Many of the strategies that were appropriate and effective in the past are no longer above reproach. In fact, we have learned over the years that the global marketplace is a dynamic place, full of turmoil—the growing value of the dollar against the euro and the 50 percent decline in oil prices are only two examples; therefore, rethinking past assumptions and engaging in outside-the-box thinking is always required. Organizations need to address this constant change. They must focus on the state of the world, both as it exists now and as it may be in the future, and raise their performance to new levels of effort and achievement.
YOUR BUSINESS’S COMPETITIVE ADVANTAGE ISN’T WHAT YOU THINK IT IS
Product quality is no longer an issue. It is almost impossible to justify a multilevel pricing structure by offering different levels of product quality. Market segmentation now focuses on differences in features and support. Differences in product performance are acceptable. Differences in performance quality are not. Being the low-cost producer is still valuable, especially when sales are price sensitive. Moore’s Law, which states that in technology every three years the capability of the technology will double while the prices decline by half, still applies. Being vertically integrated is no longer the path to becoming the low-cost producer as supply chain management becomes more and more efficient.
Time is Money
You will gain competitive and profit advantages if you can compress the supply chain from your suppliers to your company to your customers. The amount of time required for this sequence of events has a substantial effect on your inventory, your accounts receivable, your profitability, and ultimately your cash flow. Service levels are affected as well, which may in turn affect your market share and sales growth.
Don't Rely on Pricing for Profit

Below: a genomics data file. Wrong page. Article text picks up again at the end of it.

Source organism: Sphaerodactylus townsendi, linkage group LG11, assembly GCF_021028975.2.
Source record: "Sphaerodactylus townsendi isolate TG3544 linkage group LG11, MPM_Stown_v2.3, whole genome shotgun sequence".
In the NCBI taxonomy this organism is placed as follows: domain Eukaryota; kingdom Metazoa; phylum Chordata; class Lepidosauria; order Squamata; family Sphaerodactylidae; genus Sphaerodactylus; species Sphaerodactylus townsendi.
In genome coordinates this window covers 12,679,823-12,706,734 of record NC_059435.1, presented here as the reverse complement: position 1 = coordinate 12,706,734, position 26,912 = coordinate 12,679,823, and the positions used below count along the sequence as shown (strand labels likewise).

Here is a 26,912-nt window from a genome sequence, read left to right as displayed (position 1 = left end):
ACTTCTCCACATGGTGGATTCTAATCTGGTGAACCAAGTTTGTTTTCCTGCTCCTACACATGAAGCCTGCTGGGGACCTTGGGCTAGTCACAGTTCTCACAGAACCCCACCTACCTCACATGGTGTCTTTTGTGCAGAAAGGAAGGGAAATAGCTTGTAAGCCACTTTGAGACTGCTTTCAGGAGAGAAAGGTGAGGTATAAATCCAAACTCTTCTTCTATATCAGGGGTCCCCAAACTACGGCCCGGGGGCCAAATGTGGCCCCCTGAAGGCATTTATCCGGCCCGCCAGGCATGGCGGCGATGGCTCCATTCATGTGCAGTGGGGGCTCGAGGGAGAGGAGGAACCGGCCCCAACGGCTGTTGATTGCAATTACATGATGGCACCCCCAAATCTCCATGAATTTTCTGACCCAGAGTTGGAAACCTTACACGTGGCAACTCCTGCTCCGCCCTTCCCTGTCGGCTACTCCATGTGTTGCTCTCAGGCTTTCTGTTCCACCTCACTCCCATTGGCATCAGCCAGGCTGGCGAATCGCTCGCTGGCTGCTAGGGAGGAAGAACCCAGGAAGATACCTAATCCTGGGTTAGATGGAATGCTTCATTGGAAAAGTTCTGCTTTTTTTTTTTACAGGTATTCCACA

In many cases, competitive pricing means price reductions. Pricing pressure is not going to end any time soon. Asking our customers to pay for our inefficiencies is not an option. Many industries are experiencing price deflation and will continue to do so. This means that companies must find new ways to maintain their profit margins. The successful ones will become more efficient, find more value-added features to add to the product, and focus on new markets and distribution channels in order to remain competitive.
Differentiation is becoming the new normal. Have you priced out a personal computer lately? Have you even considered purchasing a desktop computer now that there are so many other alternatives? Why buy a GPS for your car when you have the app on your smartphone?
THE NEW BUSINESS REALITY
Companies will need to make a great effort to distinguish themselves from their competition. The new realities include very low interest rates, economic turmoil in Asia and elsewhere, essentially zero inflation, and a single global economy. However, a company’s profitability can be enhanced, even during tough times. These realities can serve as a competitive advantage if you refocus the attention of the organization on the fundamental realities of a successful business. You must find your company’s answers to the following questions:
- Why are we special?
- Why do we deserve to exist?
- Why should customers buy our products?
- Why do we deserve to have our customers’ money?